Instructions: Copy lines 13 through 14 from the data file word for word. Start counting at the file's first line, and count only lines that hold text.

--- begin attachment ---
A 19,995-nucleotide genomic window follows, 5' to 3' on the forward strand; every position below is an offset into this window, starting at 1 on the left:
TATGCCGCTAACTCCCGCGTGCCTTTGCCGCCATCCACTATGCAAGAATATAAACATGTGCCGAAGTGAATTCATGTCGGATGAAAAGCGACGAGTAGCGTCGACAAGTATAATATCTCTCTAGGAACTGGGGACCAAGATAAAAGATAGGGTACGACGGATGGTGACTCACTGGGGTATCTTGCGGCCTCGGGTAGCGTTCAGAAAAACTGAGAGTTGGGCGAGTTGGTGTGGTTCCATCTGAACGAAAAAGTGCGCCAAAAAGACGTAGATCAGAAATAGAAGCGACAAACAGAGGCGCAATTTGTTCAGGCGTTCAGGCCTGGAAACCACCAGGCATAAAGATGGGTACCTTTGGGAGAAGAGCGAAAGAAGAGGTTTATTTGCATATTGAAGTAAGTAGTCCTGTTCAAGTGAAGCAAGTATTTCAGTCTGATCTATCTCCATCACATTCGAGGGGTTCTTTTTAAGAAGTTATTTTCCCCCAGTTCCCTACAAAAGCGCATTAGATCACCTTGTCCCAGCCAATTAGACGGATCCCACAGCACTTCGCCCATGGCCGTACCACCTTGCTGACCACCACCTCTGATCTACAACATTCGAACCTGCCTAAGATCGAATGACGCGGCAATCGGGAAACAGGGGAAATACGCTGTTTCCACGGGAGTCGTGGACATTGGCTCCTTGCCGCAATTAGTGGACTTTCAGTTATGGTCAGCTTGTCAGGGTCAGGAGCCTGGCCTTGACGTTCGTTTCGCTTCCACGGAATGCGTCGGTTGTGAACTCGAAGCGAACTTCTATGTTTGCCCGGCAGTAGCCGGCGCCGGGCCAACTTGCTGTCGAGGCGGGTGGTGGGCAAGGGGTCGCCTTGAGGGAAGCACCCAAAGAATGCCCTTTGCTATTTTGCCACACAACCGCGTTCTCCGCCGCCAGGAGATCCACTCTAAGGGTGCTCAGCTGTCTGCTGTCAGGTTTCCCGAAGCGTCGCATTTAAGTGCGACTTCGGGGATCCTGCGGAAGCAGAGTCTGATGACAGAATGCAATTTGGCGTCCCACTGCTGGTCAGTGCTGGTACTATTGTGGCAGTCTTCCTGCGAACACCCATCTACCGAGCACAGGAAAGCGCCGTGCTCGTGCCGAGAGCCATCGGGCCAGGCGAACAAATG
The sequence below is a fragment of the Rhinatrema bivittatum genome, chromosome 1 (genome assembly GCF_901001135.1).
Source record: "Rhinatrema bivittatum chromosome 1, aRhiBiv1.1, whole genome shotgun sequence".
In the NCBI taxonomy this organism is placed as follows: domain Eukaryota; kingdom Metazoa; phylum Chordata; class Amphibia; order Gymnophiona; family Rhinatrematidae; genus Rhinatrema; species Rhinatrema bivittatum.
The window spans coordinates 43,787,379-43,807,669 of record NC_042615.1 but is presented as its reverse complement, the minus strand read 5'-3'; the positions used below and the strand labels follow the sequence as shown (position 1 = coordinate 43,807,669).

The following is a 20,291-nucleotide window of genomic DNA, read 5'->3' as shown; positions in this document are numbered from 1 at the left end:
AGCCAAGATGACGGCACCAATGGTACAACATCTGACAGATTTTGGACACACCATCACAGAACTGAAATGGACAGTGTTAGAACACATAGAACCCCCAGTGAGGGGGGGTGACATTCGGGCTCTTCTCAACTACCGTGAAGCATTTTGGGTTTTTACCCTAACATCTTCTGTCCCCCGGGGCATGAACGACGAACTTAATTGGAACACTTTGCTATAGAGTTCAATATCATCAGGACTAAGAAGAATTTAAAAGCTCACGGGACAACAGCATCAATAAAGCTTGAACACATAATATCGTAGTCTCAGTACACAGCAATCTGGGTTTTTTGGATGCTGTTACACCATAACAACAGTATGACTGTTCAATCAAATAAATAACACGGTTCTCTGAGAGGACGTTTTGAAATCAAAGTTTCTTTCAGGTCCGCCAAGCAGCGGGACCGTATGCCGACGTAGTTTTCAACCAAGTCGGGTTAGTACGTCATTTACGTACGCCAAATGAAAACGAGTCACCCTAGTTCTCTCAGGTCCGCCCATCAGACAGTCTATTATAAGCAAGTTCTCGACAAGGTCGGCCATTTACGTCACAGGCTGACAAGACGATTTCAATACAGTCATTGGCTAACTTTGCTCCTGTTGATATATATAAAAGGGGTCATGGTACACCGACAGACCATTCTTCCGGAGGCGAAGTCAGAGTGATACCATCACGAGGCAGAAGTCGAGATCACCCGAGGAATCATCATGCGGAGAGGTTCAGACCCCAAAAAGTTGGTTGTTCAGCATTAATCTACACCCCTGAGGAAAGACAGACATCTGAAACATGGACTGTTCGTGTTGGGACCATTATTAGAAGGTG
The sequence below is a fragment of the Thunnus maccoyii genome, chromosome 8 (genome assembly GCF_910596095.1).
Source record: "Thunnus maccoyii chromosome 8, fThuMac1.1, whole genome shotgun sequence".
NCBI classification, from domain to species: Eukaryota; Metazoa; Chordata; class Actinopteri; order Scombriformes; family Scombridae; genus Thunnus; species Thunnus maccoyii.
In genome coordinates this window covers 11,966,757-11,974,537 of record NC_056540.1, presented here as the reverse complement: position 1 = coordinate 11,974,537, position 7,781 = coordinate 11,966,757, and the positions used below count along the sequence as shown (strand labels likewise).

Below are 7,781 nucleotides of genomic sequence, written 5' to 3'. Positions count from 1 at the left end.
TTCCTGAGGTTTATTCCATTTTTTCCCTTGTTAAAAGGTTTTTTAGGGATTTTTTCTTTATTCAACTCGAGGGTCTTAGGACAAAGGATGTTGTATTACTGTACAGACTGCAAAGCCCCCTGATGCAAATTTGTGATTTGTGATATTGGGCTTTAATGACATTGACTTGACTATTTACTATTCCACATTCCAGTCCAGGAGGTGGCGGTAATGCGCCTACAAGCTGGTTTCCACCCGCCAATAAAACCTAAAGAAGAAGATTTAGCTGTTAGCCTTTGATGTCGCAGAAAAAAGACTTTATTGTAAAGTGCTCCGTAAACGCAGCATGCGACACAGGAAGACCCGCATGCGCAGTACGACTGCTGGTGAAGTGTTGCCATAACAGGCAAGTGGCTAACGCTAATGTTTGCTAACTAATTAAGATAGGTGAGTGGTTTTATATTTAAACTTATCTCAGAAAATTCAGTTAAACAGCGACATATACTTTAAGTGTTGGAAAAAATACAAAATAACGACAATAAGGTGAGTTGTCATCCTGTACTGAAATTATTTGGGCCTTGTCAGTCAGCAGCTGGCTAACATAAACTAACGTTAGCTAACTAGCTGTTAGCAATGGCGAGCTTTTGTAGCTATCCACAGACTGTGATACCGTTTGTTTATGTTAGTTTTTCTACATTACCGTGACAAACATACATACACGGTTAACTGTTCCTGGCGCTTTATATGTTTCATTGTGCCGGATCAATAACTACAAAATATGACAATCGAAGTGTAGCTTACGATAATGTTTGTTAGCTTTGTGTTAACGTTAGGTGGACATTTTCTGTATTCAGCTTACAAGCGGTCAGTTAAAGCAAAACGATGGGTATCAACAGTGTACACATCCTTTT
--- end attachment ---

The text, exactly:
Below are 7,781 nucleotides of genomic sequence, written 5' to 3'. Positions count from 1 at the left end.
TTCCTGAGGTTTATTCCATTTTTTCCCTTGTTAAAAGGTTTTTTAGGGATTTTTTCTTTATTCAACTCGAGGGTCTTAGGACAAAGGATGTTGTATTACTGTACAGACTGCAAAGCCCCCTGATGCAAATTTGTGATTTGTGATATTGGGCTTTAATGACATTGACTTGACTATTTACTATTCCACATTCCAGTCCAGGAGGTGGCGGTAATGCGCCTACAAGCTGGTTTCCACCCGCCAATAAAACCTAAAGAAGAAGATTTAGCTGTTAGCCTTTGATGTCGCAGAAAAAAGACTTTATTGTAAAGTGCTCCGTAAACGCAGCATGCGACACAGGAAGACCCGCATGCGCAGTACGACTGCTGGTGAAGTGTTGCCATAACAGGCAAGTGGCTAACGCTAATGTTTGCTAACTAATTAAGATAGGTGAGTGGTTTTATATTTAAACTTATCTCAGAAAATTCAGTTAAACAGCGACATATACTTTAAGTGTTGGAAAAAATACAAAATAACGACAATAAGGTGAGTTGTCATCCTGTACTGAAATTATTTGGGCCTTGTCAGTCAGCAGCTGGCTAACATAAACTAACGTTAGCTAACTAGCTGTTAGCAATGGCGAGCTTTTGTAGCTATCCACAGACTGTGATACCGTTTGTTTATGTTAGTTTTTCTACATTACCGTGACAAACATACATACACGGTTAACTGTTCCTGGCGCTTTATATGTTTCATTGTGCCGGATCAATAACTACAAAATATGACAATCGAAGTGTAGCTTACGATAATGTTTGTTAGCTTTGTGTTAACGTTAGGTGGACATTTTCTGTATTCAGCTTACAAGCGGTCAGTTAAAGCAAAACGATGGGTATCAACAGTGTACACATCCTTTT